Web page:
The immense 10,000-acre expanse of the Guánica Biosphere Reserve is one of the island's great natural treasures. Located in two wonderfully untrammeled sections just east and west of Guánica, this remote desert forest is among the world's best examples of subtropical dry-forest vegetation, containing extraordinary flora and fauna as a result. In the larger, more tourist-friendly eastern portion, numerous trails intersect this astonishing ecosystem, lending themselves well to mountain biking, birdwatching and hiking.
Scientists estimate that only 1% of the Earth's original spread of dry forests of this kind remain, and the fact that there is such a vast acreage here renders this a rare sanctuary.
More than 700 varieties of plants, many near extinction, thrive in the reserve. Some of the unusual species here include the squat melon cactus with its brilliant pink flowers that attract hummingbirds. Another plant, with the unseemly name of the Spanish dildo cactus, grows into huge treelike shapes near the coast and attracts bullfinches and bats. Of the fauna, nine of Puerto Rico's 14 endemic bird species can be found here, including the Puerto Rican woodpecker, the Puerto Rican emerald hummingbird and – the ultimate prize for birdwatchers – the exceedingly rare ‘prehistoric’ Puerto Rican nightjar, of which there are estimated to be as few as 1500.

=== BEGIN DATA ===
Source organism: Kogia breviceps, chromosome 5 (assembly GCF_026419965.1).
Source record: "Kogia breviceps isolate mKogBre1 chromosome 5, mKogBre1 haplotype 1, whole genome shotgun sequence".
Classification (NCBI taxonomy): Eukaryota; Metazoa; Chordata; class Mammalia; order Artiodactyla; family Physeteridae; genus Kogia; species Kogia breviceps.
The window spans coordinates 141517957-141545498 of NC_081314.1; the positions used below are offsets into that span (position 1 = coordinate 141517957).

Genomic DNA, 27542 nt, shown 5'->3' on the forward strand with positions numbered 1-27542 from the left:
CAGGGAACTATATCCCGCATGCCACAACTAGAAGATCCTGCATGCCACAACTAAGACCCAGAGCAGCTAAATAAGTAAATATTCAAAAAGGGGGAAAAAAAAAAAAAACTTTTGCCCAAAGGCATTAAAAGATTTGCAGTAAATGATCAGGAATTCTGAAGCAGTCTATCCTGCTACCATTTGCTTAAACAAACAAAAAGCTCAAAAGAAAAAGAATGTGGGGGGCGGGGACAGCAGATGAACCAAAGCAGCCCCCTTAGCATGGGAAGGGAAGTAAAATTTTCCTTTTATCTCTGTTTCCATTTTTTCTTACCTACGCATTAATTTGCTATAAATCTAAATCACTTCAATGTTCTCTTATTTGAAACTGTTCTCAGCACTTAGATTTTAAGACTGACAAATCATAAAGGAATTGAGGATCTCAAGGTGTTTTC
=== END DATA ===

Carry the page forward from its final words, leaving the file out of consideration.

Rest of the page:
When out hiking or biking, the 30-odd miles of trails hammer you with contrasts at every turn, alternating between arid, rocky, scrub-covered highlands and almost 12 miles of remote, wholly untouched coast.
Several trails sally forth from the Bosque Estatal de Guánica's ranger station and are of varying lengths and difficulty. Camino Ballena perhaps best demonstrates the contrasting topography of the reserve, while the most exhilarating route of all is the reserve's coastal hike, the Vereda Meseta. Most of the trails here are wide and at least a little metaled, making for great mountain biking as well. Nothing technical, but superb scenery and deserted routes.
There are two main routes into the eastern section of the reserve: Hwy 334 climbs from Guánica to the reserve's ranger station and the nexus of the majority of the trails, while Hwy 333 traverses the eastern reserve's coast to Bahía de la Ballena and further hikes.